The ideal thing would be to have a tool that spits out ALL windows' file paths and program paths ("C:\photoshop.exe" "C:\image.TIFF") at once and then you can put that info into batch scripts to open each file with the program it was in, one by one, or all at once in the same batch if you want. That would be perfect.

To speed things up, is there some way to copy the file paths of ALL active windows' opened files?A little tool to spit out file paths of all current taskbar items should be pretty easy! If Twinsplay can do it, obviously it can be done somehow.....I've asked this question on a separate post, here. Could this code do it?

Since Microsoft hasn't provided us with an elegant OS-level one-click solution, we shouldn't attempt a holy grail hibernate-like session restore method with mere 3rd party access or e.g. tinker with hibernate cache reloading hacks etc.

Restarting windows is SUPPOSED to be a refresh to clear RAM and flush everything out, not retaining it all, so it's best done as a manual re-open of your files (while noting down a few details of where in certain files you were up to), but THIS as elegantly as possible.

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Using Twinsplay is probably the best option that I have at this point. It'll work for most users and seems to be a great tool. The real solution to this is to change the user's behavior so they stop having these problems. –  Doltknuckle Mar 22 '12 at 21:24
    
to solve the 'bugs' in twinsplay, like i said before the best by far solution i think would be to have a one-click batch file/tiny exe to copy all open files' paths and the programs they're in, then you can configure things to almost be only one more single click to restore after restart as well. annoying though that I seem to have asked my question about it in an unclear way so a mod closed the question :(. –  foregon Mar 23 '12 at 1:21
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I've heard people use a program called CacheMyWork. It will reopen the apps you had open, but it won't open the files you working on (unless the program has such a feature).

Another option is you could sidestep the problem you can run your apps in a virtual machine. Then when you go home you can pause the virtual machine with will persist the state of the virtual machine to disk. Then resume the virtual machine when you return. This sidesteps the issue because someday you will need to update/patch the virtual machine's OS. Also, you will probably take a performance hit (how big depends on what you do).

When it comes to leaving things open and machines rebooting from patches, I'm right there with you.

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The software suggestion is a step in the right direction. I think the problem is that it doesn't actively monitor open files so it can't restore them later. At worst, I may have to hack together a script that detects what files are open and then sets them up to launch in order. –  Doltknuckle Jan 13 '10 at 3:09
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I agree, I wish CacheMyWork monitored the documents opened (like Windows Recent Docuemtns) and would rerun the documents at boot. Just like double clicking a Microsoft Word document will trigger Word, CacheMyWork could go a long way by running at boot my documents. –  Scott McClenning Jan 13 '10 at 17:55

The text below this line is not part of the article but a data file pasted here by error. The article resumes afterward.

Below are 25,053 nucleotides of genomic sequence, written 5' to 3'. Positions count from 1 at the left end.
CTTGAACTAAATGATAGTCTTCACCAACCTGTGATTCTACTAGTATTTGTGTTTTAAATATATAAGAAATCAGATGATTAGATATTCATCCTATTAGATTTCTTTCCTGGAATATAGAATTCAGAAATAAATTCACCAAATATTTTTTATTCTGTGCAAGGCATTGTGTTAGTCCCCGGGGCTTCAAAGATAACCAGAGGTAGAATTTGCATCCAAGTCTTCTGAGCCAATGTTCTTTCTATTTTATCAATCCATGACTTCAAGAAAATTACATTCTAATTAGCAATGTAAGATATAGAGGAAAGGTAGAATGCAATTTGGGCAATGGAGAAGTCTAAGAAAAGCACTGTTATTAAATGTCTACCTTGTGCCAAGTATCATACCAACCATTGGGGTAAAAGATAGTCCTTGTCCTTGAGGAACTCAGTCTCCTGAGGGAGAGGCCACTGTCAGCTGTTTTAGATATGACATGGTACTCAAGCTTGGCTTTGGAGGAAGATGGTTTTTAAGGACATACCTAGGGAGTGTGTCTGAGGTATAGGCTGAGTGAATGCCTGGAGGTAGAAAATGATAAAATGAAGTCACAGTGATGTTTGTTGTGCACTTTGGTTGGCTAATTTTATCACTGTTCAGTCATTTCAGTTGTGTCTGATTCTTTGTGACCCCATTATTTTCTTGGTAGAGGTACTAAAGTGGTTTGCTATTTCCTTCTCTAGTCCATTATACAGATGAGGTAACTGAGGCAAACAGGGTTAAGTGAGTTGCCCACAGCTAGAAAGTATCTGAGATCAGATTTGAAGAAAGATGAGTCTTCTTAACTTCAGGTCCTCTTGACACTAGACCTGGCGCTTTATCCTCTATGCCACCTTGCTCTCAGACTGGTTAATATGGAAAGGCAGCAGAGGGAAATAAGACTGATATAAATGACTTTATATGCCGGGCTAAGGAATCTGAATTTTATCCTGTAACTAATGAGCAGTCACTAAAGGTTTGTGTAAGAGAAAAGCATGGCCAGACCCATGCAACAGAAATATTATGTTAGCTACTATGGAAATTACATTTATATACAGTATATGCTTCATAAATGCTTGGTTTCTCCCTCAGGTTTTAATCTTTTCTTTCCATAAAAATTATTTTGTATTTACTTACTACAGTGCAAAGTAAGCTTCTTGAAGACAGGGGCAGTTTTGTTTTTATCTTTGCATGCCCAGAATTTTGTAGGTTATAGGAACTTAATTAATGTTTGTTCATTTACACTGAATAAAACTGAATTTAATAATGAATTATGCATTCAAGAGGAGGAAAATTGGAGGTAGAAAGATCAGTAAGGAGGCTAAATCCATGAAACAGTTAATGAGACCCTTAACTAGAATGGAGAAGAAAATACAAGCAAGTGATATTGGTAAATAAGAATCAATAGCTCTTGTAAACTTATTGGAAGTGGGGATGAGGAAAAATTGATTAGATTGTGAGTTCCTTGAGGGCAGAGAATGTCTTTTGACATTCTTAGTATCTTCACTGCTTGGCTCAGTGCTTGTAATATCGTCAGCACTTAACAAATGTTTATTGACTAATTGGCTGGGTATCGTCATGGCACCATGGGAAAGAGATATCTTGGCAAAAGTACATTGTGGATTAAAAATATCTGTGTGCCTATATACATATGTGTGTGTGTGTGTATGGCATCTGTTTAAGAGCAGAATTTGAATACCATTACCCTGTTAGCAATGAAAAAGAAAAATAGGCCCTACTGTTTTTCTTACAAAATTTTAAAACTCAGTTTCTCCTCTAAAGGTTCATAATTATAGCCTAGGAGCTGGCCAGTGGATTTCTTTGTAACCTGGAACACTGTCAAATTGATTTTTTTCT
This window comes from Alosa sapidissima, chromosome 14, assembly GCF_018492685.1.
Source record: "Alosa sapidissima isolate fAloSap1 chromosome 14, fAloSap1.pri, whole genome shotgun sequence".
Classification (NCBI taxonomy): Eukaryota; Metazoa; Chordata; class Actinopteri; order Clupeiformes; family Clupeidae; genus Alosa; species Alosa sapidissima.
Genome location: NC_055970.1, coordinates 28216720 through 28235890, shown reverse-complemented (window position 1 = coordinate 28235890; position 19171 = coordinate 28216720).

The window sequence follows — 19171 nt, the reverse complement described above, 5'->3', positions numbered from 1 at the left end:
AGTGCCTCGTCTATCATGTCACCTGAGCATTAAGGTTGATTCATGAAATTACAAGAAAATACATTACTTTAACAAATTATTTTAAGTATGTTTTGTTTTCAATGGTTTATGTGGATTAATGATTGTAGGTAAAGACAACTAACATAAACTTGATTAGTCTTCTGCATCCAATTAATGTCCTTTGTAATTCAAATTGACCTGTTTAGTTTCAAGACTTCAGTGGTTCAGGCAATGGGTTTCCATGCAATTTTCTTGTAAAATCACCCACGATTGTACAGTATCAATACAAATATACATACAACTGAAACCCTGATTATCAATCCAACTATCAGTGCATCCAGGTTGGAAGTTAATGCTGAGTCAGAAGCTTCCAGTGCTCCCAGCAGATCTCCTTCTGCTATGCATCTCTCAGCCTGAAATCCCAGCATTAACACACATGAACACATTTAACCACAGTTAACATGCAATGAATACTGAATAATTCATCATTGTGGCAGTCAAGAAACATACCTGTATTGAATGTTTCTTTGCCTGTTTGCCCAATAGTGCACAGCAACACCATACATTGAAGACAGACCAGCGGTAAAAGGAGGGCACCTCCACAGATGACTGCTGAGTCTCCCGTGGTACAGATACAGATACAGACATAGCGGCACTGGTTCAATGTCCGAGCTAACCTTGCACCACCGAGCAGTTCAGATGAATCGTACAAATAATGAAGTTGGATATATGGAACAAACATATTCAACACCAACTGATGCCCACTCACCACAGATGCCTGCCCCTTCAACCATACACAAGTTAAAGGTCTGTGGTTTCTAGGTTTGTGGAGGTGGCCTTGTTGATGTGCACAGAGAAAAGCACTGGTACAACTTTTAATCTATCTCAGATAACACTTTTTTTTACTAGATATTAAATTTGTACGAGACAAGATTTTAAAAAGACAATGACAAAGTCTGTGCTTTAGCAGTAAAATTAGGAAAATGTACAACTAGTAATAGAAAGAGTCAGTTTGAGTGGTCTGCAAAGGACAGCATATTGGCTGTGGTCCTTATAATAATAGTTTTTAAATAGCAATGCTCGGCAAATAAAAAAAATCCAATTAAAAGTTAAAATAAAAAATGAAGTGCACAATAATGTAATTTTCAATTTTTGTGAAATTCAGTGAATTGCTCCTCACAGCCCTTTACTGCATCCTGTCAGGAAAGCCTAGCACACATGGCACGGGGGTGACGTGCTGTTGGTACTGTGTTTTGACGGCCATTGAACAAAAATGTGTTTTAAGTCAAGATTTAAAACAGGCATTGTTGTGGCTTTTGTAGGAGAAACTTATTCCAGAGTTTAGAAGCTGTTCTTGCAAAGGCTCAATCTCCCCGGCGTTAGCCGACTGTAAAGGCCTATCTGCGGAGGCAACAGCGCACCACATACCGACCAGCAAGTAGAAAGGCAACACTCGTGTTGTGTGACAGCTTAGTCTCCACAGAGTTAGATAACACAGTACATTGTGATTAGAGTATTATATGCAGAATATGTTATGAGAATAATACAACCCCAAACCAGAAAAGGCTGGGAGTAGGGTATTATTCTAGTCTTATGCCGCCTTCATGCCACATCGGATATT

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I have the same problem. After a reboot, I have at least a half hour restart of all of the processes that I normally use.
I've found one utility that has the capability of returning to the pre-boot status, Slimbrowser. I would dearly love more.

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I've found ways to save browser (use firefox) and folder (windows setting) sessions and have them relaunch on startup. The other things like Office (Word,Excel,Outlook), notepad, and adobe reader I have yet to find a good solution for. –  Doltknuckle Jan 12 '10 at 18:30
    
For an editor, ultra-edit has that capability. I personally prefer kedit because of it's scripting capabilities. –  Dave Jan 12 '10 at 20:41
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Got this one on the RSS feed today:

CacheMyWork is a handy utility that enables you to reboot Windows without losing your place in your work. It builds a checklist of currently open applications, and will restart the apps you've selected the next time you logon to the computer.

Source

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+1 Ha, that's cute ... very nice find (but it had already been posted by Scott). –  Molly7244 Jan 21 '10 at 22:31
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Not exactly what you asked, but you could simply put your computer in "suspend" mode overnight. Unless you actually have processes running, this won't change anything about how it works, it will only take a second or two to unsuspend in the morning, and Windows Update can't run during suspension.

And it's free.

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Nice idea, but doesn't solve the problem when the OP has to do a Windows update though. –  ChrisF Jan 12 '10 at 17:21
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I have thought of that, suspension and hibernation really don't do anything for me. It's not that I want to save energy, it's mainly that I want to get back to my previous work environment after a hard restart. –  Doltknuckle Jan 12 '10 at 17:24
    
My thought was that if you were there, you could just refuse to reboot until convenient. –  CarlF Jan 12 '10 at 18:44
    
What Doltknuckle is asking is "How do I restore the stuff I was working on after a restart?" The question people keep answering, however, is "How do I prevent my computer from automatically restarting?" The latter is a good question, but it is completely irrelevant to the question that was actually asked. –  Martha Jan 22 '10 at 15:33